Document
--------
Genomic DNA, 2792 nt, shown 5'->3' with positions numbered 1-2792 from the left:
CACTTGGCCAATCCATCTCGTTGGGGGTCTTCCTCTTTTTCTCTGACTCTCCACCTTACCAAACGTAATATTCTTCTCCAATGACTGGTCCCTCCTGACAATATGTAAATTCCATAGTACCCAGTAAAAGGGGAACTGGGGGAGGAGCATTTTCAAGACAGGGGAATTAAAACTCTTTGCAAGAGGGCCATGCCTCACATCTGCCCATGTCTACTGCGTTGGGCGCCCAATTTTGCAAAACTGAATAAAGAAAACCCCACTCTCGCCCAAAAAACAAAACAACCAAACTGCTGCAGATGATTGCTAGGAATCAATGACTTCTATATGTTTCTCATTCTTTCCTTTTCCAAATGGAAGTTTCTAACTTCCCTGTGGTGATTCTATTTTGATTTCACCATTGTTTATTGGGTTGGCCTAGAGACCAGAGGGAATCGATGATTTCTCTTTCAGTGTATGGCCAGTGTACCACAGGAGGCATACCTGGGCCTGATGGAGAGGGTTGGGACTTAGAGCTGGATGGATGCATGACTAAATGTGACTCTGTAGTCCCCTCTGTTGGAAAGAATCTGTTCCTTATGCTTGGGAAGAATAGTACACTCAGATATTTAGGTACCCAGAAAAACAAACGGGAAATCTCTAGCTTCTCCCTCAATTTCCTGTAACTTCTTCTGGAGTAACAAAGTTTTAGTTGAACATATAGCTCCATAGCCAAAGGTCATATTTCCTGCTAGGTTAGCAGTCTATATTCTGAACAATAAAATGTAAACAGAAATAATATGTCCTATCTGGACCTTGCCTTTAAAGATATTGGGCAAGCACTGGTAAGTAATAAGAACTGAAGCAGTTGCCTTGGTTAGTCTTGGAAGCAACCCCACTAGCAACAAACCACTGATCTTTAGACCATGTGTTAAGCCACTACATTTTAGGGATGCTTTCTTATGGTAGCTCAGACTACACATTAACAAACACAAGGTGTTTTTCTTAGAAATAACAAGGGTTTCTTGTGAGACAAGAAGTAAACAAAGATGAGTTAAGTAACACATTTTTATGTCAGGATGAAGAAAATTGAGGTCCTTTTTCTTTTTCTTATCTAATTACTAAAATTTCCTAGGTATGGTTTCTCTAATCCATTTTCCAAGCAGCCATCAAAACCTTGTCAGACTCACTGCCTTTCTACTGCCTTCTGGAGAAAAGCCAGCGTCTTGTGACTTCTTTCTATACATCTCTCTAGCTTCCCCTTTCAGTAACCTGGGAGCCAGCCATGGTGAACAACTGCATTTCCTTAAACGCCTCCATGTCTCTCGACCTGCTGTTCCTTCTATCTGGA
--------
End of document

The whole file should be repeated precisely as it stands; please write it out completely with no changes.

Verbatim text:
Genomic DNA, 2792 nt, shown 5'->3' with positions numbered 1-2792 from the left:
CACTTGGCCAATCCATCTCGTTGGGGGTCTTCCTCTTTTTCTCTGACTCTCCACCTTACCAAACGTAATATTCTTCTCCAATGACTGGTCCCTCCTGACAATATGTAAATTCCATAGTACCCAGTAAAAGGGGAACTGGGGGAGGAGCATTTTCAAGACAGGGGAATTAAAACTCTTTGCAAGAGGGCCATGCCTCACATCTGCCCATGTCTACTGCGTTGGGCGCCCAATTTTGCAAAACTGAATAAAGAAAACCCCACTCTCGCCCAAAAAACAAAACAACCAAACTGCTGCAGATGATTGCTAGGAATCAATGACTTCTATATGTTTCTCATTCTTTCCTTTTCCAAATGGAAGTTTCTAACTTCCCTGTGGTGATTCTATTTTGATTTCACCATTGTTTATTGGGTTGGCCTAGAGACCAGAGGGAATCGATGATTTCTCTTTCAGTGTATGGCCAGTGTACCACAGGAGGCATACCTGGGCCTGATGGAGAGGGTTGGGACTTAGAGCTGGATGGATGCATGACTAAATGTGACTCTGTAGTCCCCTCTGTTGGAAAGAATCTGTTCCTTATGCTTGGGAAGAATAGTACACTCAGATATTTAGGTACCCAGAAAAACAAACGGGAAATCTCTAGCTTCTCCCTCAATTTCCTGTAACTTCTTCTGGAGTAACAAAGTTTTAGTTGAACATATAGCTCCATAGCCAAAGGTCATATTTCCTGCTAGGTTAGCAGTCTATATTCTGAACAATAAAATGTAAACAGAAATAATATGTCCTATCTGGACCTTGCCTTTAAAGATATTGGGCAAGCACTGGTAAGTAATAAGAACTGAAGCAGTTGCCTTGGTTAGTCTTGGAAGCAACCCCACTAGCAACAAACCACTGATCTTTAGACCATGTGTTAAGCCACTACATTTTAGGGATGCTTTCTTATGGTAGCTCAGACTACACATTAACAAACACAAGGTGTTTTTCTTAGAAATAACAAGGGTTTCTTGTGAGACAAGAAGTAAACAAAGATGAGTTAAGTAACACATTTTTATGTCAGGATGAAGAAAATTGAGGTCCTTTTTCTTTTTCTTATCTAATTACTAAAATTTCCTAGGTATGGTTTCTCTAATCCATTTTCCAAGCAGCCATCAAAACCTTGTCAGACTCACTGCCTTTCTACTGCCTTCTGGAGAAAAGCCAGCGTCTTGTGACTTCTTTCTATACATCTCTCTAGCTTCCCCTTTCAGTAACCTGGGAGCCAGCCATGGTGAACAACTGCATTTCCTTAAACGCCTCCATGTCTCTCGACCTGCTGTTCCTTCTATCTGGA